The onslaught of high-riding crossovers and full-size SUV paints a different picture, but small, B-segment hatchbacks – that is, superminis – remain the most popular cars in Europe.
In recent years, few significant new models have been introduced, but there have been a fair few facelifts which have shaken up the rankings somewhat, with the Volkswagen Polo, Hyundai i20 and Seat Ibiza, among others, receiving updates. An all-new Mini is also on the way, which explains the absence of the old car on this list. When it arrives and we’ve driven it, expect it to rank fairly highly, as past iterations have.
To make our top 10 list for 2023, a supermini needs to be so much more than just capable of carrying a couple of adults, a couple of kids and a decent amount of luggage relative to its small footprint. It must now also be desirable, well-packaged, easy-to-drive and pleasant-to-use. A pedigree performer, in other words.
Dynamically, the key attributes are transparency and good basic agility – superminis should be inherently nimble and at least moderately fun to drive in all their forms. Sluggish steering is a worse crime than soft suspension, and contenders like the Yaris show that modest power and five doors is no impediment to a rewarding driving experience.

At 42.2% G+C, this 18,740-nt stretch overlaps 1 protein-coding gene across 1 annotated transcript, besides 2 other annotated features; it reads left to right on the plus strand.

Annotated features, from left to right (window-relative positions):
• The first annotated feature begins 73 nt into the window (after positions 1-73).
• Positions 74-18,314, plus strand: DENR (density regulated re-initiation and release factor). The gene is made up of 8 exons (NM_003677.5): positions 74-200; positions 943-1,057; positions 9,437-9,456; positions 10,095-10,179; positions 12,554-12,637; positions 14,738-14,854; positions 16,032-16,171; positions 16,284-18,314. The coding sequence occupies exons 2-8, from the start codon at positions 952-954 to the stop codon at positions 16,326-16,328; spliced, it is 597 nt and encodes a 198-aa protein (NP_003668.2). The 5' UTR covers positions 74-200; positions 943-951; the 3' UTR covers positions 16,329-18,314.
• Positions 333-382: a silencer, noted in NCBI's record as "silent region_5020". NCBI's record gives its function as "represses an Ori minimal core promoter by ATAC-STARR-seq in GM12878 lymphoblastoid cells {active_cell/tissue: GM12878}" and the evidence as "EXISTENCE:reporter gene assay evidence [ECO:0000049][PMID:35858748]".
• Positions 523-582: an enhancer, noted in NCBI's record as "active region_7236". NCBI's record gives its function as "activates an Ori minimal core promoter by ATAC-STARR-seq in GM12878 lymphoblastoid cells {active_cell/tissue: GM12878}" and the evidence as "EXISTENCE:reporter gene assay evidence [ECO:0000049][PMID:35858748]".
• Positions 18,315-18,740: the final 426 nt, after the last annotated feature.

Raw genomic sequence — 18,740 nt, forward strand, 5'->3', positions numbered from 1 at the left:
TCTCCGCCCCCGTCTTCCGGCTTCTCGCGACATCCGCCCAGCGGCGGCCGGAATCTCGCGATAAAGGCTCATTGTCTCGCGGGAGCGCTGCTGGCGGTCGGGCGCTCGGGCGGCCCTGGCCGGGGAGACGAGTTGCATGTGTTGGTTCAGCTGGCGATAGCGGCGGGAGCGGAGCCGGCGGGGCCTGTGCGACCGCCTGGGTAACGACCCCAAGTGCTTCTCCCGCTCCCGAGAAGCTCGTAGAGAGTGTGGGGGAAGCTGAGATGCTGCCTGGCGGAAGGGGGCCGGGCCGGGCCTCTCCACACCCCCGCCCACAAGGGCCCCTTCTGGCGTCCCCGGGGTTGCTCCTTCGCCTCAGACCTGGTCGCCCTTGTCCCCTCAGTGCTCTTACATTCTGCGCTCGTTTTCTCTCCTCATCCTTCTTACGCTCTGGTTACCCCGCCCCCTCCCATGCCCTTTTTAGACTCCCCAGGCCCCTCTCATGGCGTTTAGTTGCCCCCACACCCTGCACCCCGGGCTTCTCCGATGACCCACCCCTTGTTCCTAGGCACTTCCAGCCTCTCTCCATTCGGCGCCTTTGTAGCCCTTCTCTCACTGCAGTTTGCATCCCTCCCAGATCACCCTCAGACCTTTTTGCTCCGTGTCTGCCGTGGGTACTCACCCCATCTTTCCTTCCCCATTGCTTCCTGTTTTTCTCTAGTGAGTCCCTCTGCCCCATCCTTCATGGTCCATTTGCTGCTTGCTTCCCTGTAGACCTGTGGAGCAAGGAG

Increasingly superminis also offer a level of perceived quality, performance and technological sophistication that bears comparison with that of bigger hatchbacks; and the very best combine some or all of that with the agility only a small, light car can offer.
The fifth-generation Seat Ibiza stormed to the top of our supermini class rankings when it appeared in 2018 and has had a very successful facelift in 2021. The Spanish company went to great lengths to replace the decent fourth-generation Ibiza with a handsome hatchback backed by real substance. It was the first of the Volkswagen Group’s latest breed of MQB-based small hatchbacks – and since the recent facelift, it’s also the best.
Mimicking the bigger Seat Leon in many ways, the Ibiza is roomy, well equipped and much better finished than before. Combine that with its fine on-road handling and refinement manners, its value-for-money position, its impressive equipment features and its youthful styling, and it all adds up to a class-leading proposition for us.
It’s not quite as entertaining to drive as the Ford, but it’s close, and since the recent update, the interior is much-improved, with more soft-touch materials, a more interesting dashboard design and Seat’s latest infotainment system (even if it can be buggy on some cars).
The Ibiza is our current class leader because it is a more rounded, upmarket ownership proposition than the Ford, but still more fun to drive than the Polo and it has a nicer interior than either of them.